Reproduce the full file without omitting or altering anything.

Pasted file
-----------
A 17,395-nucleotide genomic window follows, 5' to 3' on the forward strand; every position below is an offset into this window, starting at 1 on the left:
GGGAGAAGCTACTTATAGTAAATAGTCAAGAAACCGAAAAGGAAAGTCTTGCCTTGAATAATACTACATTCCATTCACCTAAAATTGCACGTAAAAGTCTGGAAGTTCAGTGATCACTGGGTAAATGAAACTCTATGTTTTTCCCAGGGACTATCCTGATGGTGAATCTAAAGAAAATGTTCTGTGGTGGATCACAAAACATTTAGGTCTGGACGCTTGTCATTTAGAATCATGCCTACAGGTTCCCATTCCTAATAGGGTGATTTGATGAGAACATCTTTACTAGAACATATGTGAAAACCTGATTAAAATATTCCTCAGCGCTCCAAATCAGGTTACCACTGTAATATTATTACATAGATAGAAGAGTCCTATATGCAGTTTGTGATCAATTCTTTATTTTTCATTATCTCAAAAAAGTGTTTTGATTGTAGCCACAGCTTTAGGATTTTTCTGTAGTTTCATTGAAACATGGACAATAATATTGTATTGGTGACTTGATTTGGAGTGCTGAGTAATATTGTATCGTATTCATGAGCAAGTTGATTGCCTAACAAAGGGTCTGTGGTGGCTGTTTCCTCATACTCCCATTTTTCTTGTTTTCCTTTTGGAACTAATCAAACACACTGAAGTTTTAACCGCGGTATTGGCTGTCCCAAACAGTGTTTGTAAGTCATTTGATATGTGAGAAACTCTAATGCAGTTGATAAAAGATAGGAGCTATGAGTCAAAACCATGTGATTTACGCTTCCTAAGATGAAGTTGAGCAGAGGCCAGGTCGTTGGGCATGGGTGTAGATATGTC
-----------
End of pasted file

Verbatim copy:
A 17,395-nucleotide genomic window follows, 5' to 3' on the forward strand; every position below is an offset into this window, starting at 1 on the left:
GGGAGAAGCTACTTATAGTAAATAGTCAAGAAACCGAAAAGGAAAGTCTTGCCTTGAATAATACTACATTCCATTCACCTAAAATTGCACGTAAAAGTCTGGAAGTTCAGTGATCACTGGGTAAATGAAACTCTATGTTTTTCCCAGGGACTATCCTGATGGTGAATCTAAAGAAAATGTTCTGTGGTGGATCACAAAACATTTAGGTCTGGACGCTTGTCATTTAGAATCATGCCTACAGGTTCCCATTCCTAATAGGGTGATTTGATGAGAACATCTTTACTAGAACATATGTGAAAACCTGATTAAAATATTCCTCAGCGCTCCAAATCAGGTTACCACTGTAATATTATTACATAGATAGAAGAGTCCTATATGCAGTTTGTGATCAATTCTTTATTTTTCATTATCTCAAAAAAGTGTTTTGATTGTAGCCACAGCTTTAGGATTTTTCTGTAGTTTCATTGAAACATGGACAATAATATTGTATTGGTGACTTGATTTGGAGTGCTGAGTAATATTGTATCGTATTCATGAGCAAGTTGATTGCCTAACAAAGGGTCTGTGGTGGCTGTTTCCTCATACTCCCATTTTTCTTGTTTTCCTTTTGGAACTAATCAAACACACTGAAGTTTTAACCGCGGTATTGGCTGTCCCAAACAGTGTTTGTAAGTCATTTGATATGTGAGAAACTCTAATGCAGTTGATAAAAGATAGGAGCTATGAGTCAAAACCATGTGATTTACGCTTCCTAAGATGAAGTTGAGCAGAGGCCAGGTCGTTGGGCATGGGTGTAGATATGTC